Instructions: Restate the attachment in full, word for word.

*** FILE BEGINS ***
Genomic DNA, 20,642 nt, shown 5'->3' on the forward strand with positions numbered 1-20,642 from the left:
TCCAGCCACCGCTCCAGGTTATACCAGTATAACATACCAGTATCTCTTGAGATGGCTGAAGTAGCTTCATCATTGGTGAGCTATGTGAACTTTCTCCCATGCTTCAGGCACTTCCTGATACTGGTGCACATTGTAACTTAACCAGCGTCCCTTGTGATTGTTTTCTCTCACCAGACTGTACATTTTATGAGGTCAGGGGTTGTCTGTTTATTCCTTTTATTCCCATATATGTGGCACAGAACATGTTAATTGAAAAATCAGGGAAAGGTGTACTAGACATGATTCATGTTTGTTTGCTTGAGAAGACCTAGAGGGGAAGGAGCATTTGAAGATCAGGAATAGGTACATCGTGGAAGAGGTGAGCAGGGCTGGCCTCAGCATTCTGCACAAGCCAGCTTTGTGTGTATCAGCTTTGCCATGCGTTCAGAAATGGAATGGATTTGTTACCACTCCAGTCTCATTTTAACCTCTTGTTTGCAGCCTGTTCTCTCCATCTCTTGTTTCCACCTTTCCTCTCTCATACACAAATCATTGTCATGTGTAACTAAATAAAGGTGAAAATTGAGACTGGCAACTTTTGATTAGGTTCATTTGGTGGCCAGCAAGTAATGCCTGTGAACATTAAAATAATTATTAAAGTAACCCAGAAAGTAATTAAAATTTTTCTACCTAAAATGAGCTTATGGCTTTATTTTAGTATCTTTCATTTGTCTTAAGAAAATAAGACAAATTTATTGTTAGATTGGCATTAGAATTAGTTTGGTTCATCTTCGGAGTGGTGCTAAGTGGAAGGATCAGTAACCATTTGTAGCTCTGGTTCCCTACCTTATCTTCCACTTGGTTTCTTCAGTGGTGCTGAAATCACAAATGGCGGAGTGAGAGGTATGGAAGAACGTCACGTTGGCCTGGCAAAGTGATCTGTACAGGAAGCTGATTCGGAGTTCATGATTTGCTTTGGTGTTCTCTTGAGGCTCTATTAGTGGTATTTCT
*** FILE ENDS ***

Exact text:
Genomic DNA, 20,642 nt, shown 5'->3' on the forward strand with positions numbered 1-20,642 from the left:
TCCAGCCACCGCTCCAGGTTATACCAGTATAACATACCAGTATCTCTTGAGATGGCTGAAGTAGCTTCATCATTGGTGAGCTATGTGAACTTTCTCCCATGCTTCAGGCACTTCCTGATACTGGTGCACATTGTAACTTAACCAGCGTCCCTTGTGATTGTTTTCTCTCACCAGACTGTACATTTTATGAGGTCAGGGGTTGTCTGTTTATTCCTTTTATTCCCATATATGTGGCACAGAACATGTTAATTGAAAAATCAGGGAAAGGTGTACTAGACATGATTCATGTTTGTTTGCTTGAGAAGACCTAGAGGGGAAGGAGCATTTGAAGATCAGGAATAGGTACATCGTGGAAGAGGTGAGCAGGGCTGGCCTCAGCATTCTGCACAAGCCAGCTTTGTGTGTATCAGCTTTGCCATGCGTTCAGAAATGGAATGGATTTGTTACCACTCCAGTCTCATTTTAACCTCTTGTTTGCAGCCTGTTCTCTCCATCTCTTGTTTCCACCTTTCCTCTCTCATACACAAATCATTGTCATGTGTAACTAAATAAAGGTGAAAATTGAGACTGGCAACTTTTGATTAGGTTCATTTGGTGGCCAGCAAGTAATGCCTGTGAACATTAAAATAATTATTAAAGTAACCCAGAAAGTAATTAAAATTTTTCTACCTAAAATGAGCTTATGGCTTTATTTTAGTATCTTTCATTTGTCTTAAGAAAATAAGACAAATTTATTGTTAGATTGGCATTAGAATTAGTTTGGTTCATCTTCGGAGTGGTGCTAAGTGGAAGGATCAGTAACCATTTGTAGCTCTGGTTCCCTACCTTATCTTCCACTTGGTTTCTTCAGTGGTGCTGAAATCACAAATGGCGGAGTGAGAGGTATGGAAGAACGTCACGTTGGCCTGGCAAAGTGATCTGTACAGGAAGCTGATTCGGAGTTCATGATTTGCTTTGGTGTTCTCTTGAGGCTCTATTAGTGGTATTTCT